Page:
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Meiosis: Helping chromosomes and chromatids stay on track

  1. Soni Lacefield  Is a corresponding author
  1. Indiana University, United States
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Cite this article as: eLife 2012;1:e00386 doi: 10.7554/eLife.00386

Abstract

The prevention of premature interactions between microtubules and kinetochores is essential to ensuring that meiosis produces gametes with the correct number of chromosomes.

Main text

Meiosis is a process that starts with a given number of chromosomes in the nucleus of a cell, and ends with gamete cells that each contain half the number of chromosomes that were in the original cell. Most human cells, for example, have 46 chromosomes, whereas sperm and egg cells have only 23 chromosomes. In the early stages of meiosis, the process of replication copies the DNA to produce chromosomes with two sister chromatids (see Figure 1). The next stage is for chromosomes with similar sequences, called homologs, to form pairs and exchange DNA in a process called recombination. The chromosomes then undergo two rounds of segregation to complete the process. Ensuring that all these steps occur in the correct order is clearly vital for successful meiosis. Now, in eLife, Matthew Miller, Elçin Ünal and Angelika Amon of MIT, working with Gloria Brar of UCSF, reveal the mechanisms used by cells to ensure that meiosis proceeds as nature intended (Miller et al., 2012).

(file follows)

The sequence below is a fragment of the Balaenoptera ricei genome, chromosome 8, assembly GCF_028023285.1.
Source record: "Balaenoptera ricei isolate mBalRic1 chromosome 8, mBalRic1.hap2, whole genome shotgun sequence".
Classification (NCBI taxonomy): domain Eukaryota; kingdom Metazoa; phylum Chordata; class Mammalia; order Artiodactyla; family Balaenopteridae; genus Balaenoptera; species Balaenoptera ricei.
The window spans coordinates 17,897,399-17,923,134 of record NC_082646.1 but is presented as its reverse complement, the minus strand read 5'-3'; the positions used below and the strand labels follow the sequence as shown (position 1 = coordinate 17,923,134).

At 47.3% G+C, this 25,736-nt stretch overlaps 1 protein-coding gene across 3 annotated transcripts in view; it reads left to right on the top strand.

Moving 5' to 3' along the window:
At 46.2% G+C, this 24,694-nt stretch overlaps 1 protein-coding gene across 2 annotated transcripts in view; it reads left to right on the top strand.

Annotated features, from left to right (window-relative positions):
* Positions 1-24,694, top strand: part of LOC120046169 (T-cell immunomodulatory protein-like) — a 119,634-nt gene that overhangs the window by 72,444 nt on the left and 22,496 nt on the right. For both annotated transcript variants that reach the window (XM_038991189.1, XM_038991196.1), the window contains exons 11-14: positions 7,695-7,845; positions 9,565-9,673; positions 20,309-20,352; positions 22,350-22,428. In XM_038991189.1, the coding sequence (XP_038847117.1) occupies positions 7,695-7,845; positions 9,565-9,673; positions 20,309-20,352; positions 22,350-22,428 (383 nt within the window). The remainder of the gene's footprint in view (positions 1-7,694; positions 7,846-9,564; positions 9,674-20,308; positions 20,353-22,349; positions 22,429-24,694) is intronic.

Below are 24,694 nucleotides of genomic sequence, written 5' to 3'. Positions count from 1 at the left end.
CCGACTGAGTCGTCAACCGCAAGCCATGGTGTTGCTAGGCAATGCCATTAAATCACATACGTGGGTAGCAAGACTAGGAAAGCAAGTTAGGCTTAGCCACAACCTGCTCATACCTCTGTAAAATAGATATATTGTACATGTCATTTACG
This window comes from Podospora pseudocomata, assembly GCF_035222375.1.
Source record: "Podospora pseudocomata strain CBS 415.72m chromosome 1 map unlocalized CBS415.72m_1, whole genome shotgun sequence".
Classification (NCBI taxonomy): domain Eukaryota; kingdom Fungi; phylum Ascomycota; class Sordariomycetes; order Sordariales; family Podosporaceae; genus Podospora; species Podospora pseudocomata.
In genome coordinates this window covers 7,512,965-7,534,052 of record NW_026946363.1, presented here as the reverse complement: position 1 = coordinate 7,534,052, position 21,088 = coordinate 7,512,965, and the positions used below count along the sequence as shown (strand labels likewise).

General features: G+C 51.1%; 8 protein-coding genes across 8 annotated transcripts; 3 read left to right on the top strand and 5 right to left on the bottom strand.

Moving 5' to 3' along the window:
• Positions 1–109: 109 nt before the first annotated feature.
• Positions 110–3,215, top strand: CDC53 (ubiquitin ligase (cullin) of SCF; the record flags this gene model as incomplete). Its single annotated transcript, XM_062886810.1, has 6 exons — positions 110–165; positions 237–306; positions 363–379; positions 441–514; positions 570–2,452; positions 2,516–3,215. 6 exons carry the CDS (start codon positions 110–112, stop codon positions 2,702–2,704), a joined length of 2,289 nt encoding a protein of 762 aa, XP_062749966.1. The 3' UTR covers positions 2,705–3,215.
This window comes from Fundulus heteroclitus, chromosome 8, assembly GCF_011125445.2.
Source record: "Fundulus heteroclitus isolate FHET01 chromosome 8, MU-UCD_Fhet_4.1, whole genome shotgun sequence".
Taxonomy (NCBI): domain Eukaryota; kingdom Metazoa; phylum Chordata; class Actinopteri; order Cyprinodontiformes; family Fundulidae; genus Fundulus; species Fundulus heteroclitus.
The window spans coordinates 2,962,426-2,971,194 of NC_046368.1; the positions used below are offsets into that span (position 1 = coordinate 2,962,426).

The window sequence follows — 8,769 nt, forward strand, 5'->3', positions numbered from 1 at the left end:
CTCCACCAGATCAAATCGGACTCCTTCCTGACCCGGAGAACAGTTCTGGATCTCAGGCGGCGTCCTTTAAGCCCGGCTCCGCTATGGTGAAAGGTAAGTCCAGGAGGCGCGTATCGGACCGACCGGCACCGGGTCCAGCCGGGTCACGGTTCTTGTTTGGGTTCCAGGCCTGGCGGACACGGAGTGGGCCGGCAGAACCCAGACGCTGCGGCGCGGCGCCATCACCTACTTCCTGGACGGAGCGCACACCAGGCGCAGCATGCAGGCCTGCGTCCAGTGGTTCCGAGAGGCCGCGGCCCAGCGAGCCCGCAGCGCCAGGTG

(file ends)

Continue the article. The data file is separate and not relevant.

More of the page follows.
The different stages of meiosis. In this illustration the cell has two chromosomes (shown here in yellow and blue in the leftmost cell) before meiosis starts. These chromosomes are replicated to produce sister chromatids that are held together by cohesins (grey circles around the sister chromatids). During the next stage of meiosis, called Prophase I, chromosomes with similar sequences form pairs and undergo recombination, creating physical links that hold the homologs together. Next, during metaphase I, the sister kinetochores (black circles) are clamped together by a protein complex called monopolin, and the spindle microtubules (purple) attach homologous chromosomes to spindle poles (also purple) at opposite ends of the cell. Homologous chromosomes then segregate during anaphase I. During metaphase II, sister chromatids attach to opposite spindle poles and separate in anaphase II, creating meiotic products with half the set of chromosomes.

During the first round of segregation, called meiosis I, spindle microtubules attach themselves to the chromosomes with the help of large protein complexes called kinetochores that are found on each chromatid (see Figure 1). In addition to attaching the microtubules to the chromosomes, the kinetochores also correct improper attachments and move the chromosomes along microtubules. In meiosis I, the paired chromosomes segregate to opposite ends (or poles) of the spindle. In meiosis II essentially the same cast of players (that is, spindle microtubules and kinetochores), segregate the sister chromatids to produce a total of four cells. The MIT-UCSF team used budding yeast as a model to study these processes and interactions in greater detail.